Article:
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Re: How to get mail to local destinations delivered?



On Sun, Nov 11, 2007 at 04:13:04AM +0900, John Summerfield wrote:
> Chris G wrote:
>> I have a fairly default Fedora 7 installation, certainly the sendmail
>> is just as it was installed.
>> How do I get sendmail to deliver mail to local destinations?  The
>> system's hostname is home.isbd.net and it's connected to the Internet
>> via a router.  I have a CNAME set up at the hosting provider that
>> hosts isbd.net to point at the static address of my ADSL connection.
>> When I send mail from my system to a local address it gets the
>> hostname added, thus mail gets sent to root home isbd net,
>> postmaster home isbd net, chris home isbd net, etc.  All of this
>> fails because sendmail attempts to connect to the SMTP port of
>> home.isbd.net, which isn't possible because my router's firewall
>> doesn't accept connections on port 25.
>> I don't want to open up port 25 and it seems a bit silly anyway to
>> send mail on such a long round trip.  Is there any way I can tell
>> sendmail that home.isbd.net is localhost (or 192.168.1.1)?  I have an
>> entry for home.isbd.net in my /etc/hosts file which is:-
>>     192.168.1.1     home    home.isbd.net
>> but obviously sendmail is doing a DNS lookup for home.isbd.net which
> Don't confuse "resolver" with DNS. The resolver uses a variety of services, 
> one of which may be DNS.
>> returns the 'external' IP address.
>
>
> I don't know whether sendmail or other MTAs work with hosts files, I've not 
> used them for ten years or so.
>
> I do something a little more educational.
>
> What I do is, first, choose my own top level domain. You've already found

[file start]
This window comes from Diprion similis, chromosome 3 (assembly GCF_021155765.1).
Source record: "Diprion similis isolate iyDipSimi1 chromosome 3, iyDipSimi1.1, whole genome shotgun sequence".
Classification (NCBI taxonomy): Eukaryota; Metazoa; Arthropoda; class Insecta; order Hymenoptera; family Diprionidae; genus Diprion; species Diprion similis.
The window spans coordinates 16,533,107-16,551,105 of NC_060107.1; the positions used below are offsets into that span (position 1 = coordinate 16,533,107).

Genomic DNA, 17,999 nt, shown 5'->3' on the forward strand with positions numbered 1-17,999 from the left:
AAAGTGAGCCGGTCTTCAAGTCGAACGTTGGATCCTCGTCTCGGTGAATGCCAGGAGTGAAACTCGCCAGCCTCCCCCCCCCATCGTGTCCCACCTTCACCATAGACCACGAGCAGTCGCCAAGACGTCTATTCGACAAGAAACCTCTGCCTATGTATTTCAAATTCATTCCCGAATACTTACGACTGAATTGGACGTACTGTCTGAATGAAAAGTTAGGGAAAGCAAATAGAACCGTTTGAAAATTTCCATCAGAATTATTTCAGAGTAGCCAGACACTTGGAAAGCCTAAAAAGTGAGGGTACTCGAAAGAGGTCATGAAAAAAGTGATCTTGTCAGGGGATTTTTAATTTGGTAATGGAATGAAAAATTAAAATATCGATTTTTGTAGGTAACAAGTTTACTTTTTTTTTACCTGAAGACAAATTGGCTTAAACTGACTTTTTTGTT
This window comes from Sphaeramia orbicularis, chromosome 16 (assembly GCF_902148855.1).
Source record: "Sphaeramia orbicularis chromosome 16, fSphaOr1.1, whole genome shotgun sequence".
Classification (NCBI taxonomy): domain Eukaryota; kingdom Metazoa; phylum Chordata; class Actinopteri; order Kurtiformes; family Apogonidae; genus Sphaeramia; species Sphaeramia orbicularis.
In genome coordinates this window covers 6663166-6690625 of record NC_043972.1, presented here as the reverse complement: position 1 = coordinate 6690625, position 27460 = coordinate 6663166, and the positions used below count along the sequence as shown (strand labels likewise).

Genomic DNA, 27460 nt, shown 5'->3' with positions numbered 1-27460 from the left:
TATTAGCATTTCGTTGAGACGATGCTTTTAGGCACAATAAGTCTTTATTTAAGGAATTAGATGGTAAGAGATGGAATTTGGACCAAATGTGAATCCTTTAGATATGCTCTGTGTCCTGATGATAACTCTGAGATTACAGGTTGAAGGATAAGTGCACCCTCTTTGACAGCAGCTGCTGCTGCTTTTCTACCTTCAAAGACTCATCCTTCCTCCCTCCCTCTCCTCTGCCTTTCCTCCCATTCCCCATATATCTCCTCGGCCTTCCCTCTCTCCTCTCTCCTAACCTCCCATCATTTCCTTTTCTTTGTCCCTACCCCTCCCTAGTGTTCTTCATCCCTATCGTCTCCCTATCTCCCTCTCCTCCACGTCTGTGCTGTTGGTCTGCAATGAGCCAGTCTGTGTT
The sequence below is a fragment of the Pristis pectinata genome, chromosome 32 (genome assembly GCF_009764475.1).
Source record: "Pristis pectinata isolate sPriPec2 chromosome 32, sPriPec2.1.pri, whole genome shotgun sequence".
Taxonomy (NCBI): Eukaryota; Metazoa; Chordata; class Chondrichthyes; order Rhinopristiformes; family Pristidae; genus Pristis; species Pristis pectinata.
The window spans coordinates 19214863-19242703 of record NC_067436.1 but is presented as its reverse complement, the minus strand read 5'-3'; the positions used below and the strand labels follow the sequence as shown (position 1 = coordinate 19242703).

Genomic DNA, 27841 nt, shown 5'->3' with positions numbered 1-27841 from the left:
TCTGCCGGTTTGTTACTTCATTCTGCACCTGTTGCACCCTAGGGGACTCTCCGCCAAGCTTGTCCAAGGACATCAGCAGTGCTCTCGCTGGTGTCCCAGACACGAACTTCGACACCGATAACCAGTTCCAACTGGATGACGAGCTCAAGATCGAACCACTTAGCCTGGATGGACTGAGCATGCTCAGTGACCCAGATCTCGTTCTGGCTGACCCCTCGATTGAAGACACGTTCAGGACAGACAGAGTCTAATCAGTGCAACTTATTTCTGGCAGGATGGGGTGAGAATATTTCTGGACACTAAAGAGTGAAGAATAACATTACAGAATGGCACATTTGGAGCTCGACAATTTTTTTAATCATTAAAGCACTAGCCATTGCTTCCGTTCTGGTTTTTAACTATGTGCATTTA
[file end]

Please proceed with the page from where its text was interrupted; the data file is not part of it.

> problems with using someone else's domain, such as your IAPs.
>
It isn't "someone else's domain", it's mine!  I have used a perfectly
good way of telling my domain's main host that there is a subdomain
elsewhere.

> First, I set up bind. You need the bind and caching-nameserver packages. 
> Add a zone for example.lan covering the IP addresses you chose. I chose 
> thematic names, Australian animals.
>
> Second, set up a DHCP server to hand out IP addresses from your range. The 
> DHCP server listens to interfaces on the subnets you define, and ignores 
> others. This point once had me confused.
>
> 2a If you want to dest that this much is working, boot a rescue CD or 2a 
> Knoppix on a client computer and check that it gets an IP address.
>
> Third, configure your clients to configure their networks using DHCP. With 
> this setup, some will change their names, some won't. I don't worry about 
> it
>
> Fifth (actually, at any time), configure sendmail (or exim or postfix) on 
> the server to listen to the LAN for incoming mail. If you don't understand 
> sendmail, postfix is fairly simple to set up, good for beginners and good 
> enough for quite large offices.
>
> Sixth About this time, users with shell accounts on the server can receive 
> mail there. You will want something to serve it out, dovecot does it quite 
> well. If, like me, you use lots of computers, you might want to configure 
> it to do imap.
>
This is total overkill for my actual requirement (which maybe I
should have stated at the outset), I simply want mail to root on my
Fedora machine to get sent to me rather than having to become root to
read it.  No other mail is sent or read on this machine.

-- 
Chris Green


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